17. So far as the third contention of Mr. Shah is concerned, it must be rejected off-hand. The facts and circumstances narrated by me above leave no room for doubt that the petitioners have made out sufficient cause for getting the impugned order of wing up set aside. On the day on which the order was passed by me, neither was it known to me not to the learned advocate for the petitioners-creditors that the managing director of the company was under a physical disability and could not remain present before the court as he was in judicial custody at Delhi. If that fact was known to me, the impugned order would never have been passed by me. I would have directed a personal service to petitioner No. 2 through the jailor, Tihar Jail, New Delhi. It is trite to say that the public notice issued either in April, 1981, or in May, 1981, regarding pendency of the company petition could not have been read by petitioner No. 2 in Tihar Jail at Delhi as these notices were published in local dailies or in local editions of The Times of India. Therefore, in all probability, petitioner No. 2 could not have got any information regarding pendency of these proceedings. It is true that the correspondence which ensued between petitioner No. 2's advocate on the one hand and the official liquidator on the other did inform petitioner No. 2 about the pendency of the company petition. But petitioner No. 2 made it clear times without number that so long as he was detained in Delhi Jail, it was impossible for him to contest the proceedings in this court. He had also made a faint but abortive attempt to get proper stay proceedings filed through the legal aid committee of this court. In view of these facts, it must be held that on the day on which the impugned order was passed, petitioner No. 2 did not receive enough opportunity to have his say in opposition to the proposed order of winding up. The said order must be said to have suffered from violation of the principles of natural justice. Hence, this is a fit case for invocation of review powers and/or even inherent powers of this court for vacating the impugned order and I have not the least hesitation in doing so.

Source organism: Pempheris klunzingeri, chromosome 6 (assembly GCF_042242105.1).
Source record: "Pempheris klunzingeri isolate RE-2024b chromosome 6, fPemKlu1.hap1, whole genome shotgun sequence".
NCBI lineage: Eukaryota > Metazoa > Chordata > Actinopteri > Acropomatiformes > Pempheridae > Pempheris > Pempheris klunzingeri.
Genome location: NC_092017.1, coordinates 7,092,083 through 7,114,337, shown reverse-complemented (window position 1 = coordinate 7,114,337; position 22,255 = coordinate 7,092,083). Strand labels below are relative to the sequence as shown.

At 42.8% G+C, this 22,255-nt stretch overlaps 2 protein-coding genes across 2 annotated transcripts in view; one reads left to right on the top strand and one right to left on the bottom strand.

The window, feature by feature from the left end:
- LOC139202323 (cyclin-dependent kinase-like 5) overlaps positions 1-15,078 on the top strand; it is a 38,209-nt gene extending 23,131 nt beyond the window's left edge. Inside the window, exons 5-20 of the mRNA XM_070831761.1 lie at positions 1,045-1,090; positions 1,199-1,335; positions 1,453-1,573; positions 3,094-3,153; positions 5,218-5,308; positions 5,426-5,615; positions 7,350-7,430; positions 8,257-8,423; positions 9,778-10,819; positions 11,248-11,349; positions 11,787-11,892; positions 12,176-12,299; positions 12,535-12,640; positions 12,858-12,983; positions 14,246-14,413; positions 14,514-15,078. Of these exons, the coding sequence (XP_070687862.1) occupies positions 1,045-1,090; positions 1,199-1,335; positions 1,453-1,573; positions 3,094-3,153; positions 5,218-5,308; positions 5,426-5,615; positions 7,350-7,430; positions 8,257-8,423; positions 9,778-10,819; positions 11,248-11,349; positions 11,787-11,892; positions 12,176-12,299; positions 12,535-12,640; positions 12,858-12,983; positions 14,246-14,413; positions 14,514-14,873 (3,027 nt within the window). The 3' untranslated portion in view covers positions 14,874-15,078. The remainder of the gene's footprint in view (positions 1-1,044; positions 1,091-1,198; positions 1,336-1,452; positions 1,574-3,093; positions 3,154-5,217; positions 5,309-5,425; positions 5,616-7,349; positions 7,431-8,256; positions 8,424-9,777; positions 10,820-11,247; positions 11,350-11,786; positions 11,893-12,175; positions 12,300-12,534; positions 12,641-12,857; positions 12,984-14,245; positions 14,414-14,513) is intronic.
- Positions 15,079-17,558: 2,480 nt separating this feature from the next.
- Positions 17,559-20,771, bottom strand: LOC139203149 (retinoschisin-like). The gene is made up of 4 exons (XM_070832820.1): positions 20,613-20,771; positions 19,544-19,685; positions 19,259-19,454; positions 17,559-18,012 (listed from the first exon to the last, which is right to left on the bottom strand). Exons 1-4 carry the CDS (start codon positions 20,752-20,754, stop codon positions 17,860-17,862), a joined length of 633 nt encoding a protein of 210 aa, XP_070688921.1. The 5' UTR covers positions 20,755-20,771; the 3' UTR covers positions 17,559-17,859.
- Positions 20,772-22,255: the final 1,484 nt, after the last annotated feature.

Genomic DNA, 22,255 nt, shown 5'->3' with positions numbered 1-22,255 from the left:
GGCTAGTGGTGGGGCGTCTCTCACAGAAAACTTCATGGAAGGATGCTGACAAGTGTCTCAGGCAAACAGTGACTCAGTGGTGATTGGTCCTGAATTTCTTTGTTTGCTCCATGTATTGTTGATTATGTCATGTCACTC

18. In the result, this company application is allowed. The order passed by me on June 30, 1981, in Company Petition No. 10 1981 is revoked and cancelled. The company petition shall now proceed in accordance with law from the stage at which it stood prior to the order dated June 30, 1981. At this stage, Mr. G. N. Shah for the contesting respondents-petitioning creditors requested me to stay the operation of my order for a fortnight to enable him to prefer an appeal against this order. The request, being reasonable, is granted. It is, however, made clear that in the meanwhile, the official liquidator shall maintain the status quo regarding the properties of the company in his possession as may be obtaining today. It is clarified that this order will not come in the way of the petitioners in complying with other directives issued by the official liquidator as provisional liquidator. Rule is accordingly made absolute. In the facts and circumstances of the case, there will be no order as to costs.